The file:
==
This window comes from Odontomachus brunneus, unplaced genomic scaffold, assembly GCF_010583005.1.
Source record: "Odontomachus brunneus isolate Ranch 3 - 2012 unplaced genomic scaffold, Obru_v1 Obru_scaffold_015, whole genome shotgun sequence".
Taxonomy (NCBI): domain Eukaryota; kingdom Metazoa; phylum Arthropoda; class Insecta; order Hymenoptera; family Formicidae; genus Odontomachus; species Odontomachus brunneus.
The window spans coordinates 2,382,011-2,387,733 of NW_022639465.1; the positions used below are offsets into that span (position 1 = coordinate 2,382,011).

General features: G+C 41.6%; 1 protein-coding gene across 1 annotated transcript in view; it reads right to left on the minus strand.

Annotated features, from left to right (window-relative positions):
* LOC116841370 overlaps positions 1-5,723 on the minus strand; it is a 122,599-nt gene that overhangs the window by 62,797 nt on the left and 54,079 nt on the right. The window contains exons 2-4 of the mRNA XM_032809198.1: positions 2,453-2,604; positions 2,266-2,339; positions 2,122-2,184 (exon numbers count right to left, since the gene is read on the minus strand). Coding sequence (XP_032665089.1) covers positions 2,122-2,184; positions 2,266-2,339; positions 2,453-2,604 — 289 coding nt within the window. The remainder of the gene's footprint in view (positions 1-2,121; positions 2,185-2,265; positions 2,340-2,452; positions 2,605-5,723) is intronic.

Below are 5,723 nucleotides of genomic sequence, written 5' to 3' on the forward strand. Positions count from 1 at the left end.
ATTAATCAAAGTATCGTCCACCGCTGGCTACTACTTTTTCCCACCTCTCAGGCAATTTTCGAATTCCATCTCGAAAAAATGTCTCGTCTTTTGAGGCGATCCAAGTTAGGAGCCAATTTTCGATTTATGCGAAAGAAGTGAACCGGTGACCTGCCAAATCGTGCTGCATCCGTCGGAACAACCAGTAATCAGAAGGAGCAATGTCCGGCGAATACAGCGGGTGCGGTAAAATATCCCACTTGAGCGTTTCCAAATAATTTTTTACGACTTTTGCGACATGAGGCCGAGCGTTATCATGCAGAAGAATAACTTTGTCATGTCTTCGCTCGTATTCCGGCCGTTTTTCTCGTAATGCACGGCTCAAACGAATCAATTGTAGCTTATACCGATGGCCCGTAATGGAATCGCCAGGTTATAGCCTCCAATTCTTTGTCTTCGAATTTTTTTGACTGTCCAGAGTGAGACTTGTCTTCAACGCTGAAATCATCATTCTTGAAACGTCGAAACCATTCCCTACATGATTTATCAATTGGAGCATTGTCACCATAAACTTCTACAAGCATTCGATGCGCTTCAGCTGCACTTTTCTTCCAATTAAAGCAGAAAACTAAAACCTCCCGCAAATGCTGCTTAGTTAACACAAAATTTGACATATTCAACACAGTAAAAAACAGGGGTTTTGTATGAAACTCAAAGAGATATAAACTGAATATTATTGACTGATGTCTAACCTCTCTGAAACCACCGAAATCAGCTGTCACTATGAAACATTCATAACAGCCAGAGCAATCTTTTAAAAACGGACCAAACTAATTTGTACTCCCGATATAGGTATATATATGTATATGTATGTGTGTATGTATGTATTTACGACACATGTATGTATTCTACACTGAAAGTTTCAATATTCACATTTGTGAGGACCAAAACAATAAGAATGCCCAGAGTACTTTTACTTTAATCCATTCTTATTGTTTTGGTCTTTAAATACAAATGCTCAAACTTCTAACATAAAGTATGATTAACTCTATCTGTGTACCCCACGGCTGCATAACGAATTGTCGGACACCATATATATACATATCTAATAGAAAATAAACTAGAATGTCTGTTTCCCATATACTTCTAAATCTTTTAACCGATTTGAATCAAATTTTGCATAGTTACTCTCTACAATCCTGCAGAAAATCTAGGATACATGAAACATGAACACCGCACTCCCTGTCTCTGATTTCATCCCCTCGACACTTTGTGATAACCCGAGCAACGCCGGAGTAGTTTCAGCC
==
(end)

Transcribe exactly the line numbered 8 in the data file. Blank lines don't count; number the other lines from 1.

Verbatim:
Below are 5,723 nucleotides of genomic sequence, written 5' to 3' on the forward strand. Positions count from 1 at the left end.